years.
• The State Water Resources Control Board (SWRCB) can only intervene in a local
area and develop an interim plan in limited circumstances:
a)
b)
c)
When no local agency is willing to serve as a GSA (2017);
When a GSA does not complete a GSP (2020); or
When both the GSP is inadequate or not implemented to achieve
sustainability and there is a condition of long term overdraft or significant
depletion of interconnected surface waters (varies 2020, 2022, or 2025).
2014 Sustainable Groundwater Management Act
Key Provisions Continued:
Offers a reasonable level of state oversight and
involvement
• SWRCB can assess fees to recover costs incurred in
administering an unmanaged area or a probationary basin,
which may include reporting requirements, investigations,
facilitation, monitoring, hearings, enforcement and
administrative costs.
2014 Sustainable Groundwater Management Act
Key Provisions Continued:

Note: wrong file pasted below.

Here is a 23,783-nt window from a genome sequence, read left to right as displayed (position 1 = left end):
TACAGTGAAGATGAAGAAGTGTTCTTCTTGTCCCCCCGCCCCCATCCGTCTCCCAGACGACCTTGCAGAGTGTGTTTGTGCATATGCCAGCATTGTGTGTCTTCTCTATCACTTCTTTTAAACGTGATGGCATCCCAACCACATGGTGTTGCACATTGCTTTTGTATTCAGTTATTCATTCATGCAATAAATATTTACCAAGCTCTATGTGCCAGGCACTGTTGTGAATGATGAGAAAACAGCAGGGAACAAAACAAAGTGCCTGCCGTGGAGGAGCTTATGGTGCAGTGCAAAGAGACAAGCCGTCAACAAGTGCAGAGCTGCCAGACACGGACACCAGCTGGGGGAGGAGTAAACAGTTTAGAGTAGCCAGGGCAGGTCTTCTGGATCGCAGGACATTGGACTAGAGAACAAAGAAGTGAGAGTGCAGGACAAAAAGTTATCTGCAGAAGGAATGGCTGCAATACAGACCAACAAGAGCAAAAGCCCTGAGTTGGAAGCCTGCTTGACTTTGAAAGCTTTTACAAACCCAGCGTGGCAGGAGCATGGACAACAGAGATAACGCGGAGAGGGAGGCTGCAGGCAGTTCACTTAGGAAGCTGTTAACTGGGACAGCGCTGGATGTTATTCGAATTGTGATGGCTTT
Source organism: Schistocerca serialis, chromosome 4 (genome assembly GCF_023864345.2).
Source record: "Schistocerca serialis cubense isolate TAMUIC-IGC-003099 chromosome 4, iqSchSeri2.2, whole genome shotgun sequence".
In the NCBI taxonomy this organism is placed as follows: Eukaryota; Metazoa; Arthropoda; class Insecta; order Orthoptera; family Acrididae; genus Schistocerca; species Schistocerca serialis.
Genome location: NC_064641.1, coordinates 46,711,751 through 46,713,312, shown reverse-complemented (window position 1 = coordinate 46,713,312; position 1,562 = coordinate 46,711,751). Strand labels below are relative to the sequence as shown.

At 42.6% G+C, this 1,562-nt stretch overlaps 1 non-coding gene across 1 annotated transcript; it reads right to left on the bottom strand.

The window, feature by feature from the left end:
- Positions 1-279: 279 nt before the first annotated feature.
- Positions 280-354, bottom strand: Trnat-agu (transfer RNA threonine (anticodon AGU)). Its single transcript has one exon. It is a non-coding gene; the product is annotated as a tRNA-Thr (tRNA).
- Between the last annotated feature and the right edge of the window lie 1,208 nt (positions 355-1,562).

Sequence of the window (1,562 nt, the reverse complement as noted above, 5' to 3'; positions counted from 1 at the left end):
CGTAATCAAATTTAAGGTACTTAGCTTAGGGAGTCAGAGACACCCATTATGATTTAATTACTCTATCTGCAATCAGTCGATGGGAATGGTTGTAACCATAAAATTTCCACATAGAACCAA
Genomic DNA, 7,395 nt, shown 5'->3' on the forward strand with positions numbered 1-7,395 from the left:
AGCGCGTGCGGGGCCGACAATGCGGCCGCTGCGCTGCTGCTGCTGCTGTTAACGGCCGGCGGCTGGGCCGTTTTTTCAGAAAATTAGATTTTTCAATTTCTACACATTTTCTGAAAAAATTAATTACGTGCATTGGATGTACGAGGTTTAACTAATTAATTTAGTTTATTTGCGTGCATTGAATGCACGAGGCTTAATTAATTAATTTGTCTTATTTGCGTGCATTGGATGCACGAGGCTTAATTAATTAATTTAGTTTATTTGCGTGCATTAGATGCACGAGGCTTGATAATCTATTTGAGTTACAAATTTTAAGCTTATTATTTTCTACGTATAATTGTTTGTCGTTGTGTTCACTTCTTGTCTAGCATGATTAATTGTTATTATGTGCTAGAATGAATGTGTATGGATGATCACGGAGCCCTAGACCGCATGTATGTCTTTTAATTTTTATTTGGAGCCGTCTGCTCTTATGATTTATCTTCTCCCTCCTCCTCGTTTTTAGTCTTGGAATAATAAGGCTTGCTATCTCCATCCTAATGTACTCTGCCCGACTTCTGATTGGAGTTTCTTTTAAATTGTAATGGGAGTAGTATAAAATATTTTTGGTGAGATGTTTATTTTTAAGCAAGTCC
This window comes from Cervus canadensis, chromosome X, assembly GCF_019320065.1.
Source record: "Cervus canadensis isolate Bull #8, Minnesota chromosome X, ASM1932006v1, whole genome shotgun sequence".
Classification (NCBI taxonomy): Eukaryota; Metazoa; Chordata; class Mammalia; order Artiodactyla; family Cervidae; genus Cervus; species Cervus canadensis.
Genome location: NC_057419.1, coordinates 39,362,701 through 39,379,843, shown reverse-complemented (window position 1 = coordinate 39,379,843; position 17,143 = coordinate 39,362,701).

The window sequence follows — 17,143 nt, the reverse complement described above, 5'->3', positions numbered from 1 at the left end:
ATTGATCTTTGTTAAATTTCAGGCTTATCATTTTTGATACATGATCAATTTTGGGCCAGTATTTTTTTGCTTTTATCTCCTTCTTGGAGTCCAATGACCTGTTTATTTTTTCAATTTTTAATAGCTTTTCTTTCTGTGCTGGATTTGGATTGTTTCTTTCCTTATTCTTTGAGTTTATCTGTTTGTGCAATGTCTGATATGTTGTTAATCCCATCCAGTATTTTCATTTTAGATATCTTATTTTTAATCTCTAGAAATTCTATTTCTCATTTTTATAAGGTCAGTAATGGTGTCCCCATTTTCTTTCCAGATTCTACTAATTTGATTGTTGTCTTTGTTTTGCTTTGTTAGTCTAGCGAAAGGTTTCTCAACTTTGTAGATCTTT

Increases coordination between land use planning
agencies and groundwater sustainability agencies
• Amends planning and zoning law to require increased
coordination between land use planning agencies and
groundwater sustainability agencies regarding groundwater
plans and updates and modifications of General Plans.
2014 Sustainable Groundwater Management Act
A brief history of Calaveras County actions associated
with groundwater:
• June 1998 – The Board adopts Ordinance #2547 establishing
Well Construction and Destruction standards.
• August 16, 1999 – The Board adopts Ordinance #2589 and
Ordinance #2590 adopting Proof of Groundwater pertaining
to Land Development.
• October 10, 2000 – The Board adopts Resolution #00-281
establishing the Local Agency Groundwater Protection
Program.
2014 Sustainable Groundwater Management Act
• January 22, 2002 – The Board adopts #2681 adopting standards
regulating the extraction and transfer of groundwater –
Groundwater Management Ordinance.
• March 2005 – The Board adopts Ordinance #2833, Ordinance
#2834 and Ordinance #2835 further defining Proof of
Groundwater requirements pertaining to Land Development.
• May 6, 2008 – The Board adopts Ordinance #2946 which is an
updated version of the Well Construction and Destruction
standards.
• March 12, 2013- The Board adopts amendments to the
requirements for Accessory Dwellings including Proof of
Groundwater Standards.
Calaveras County Groundwater Management Program
Questions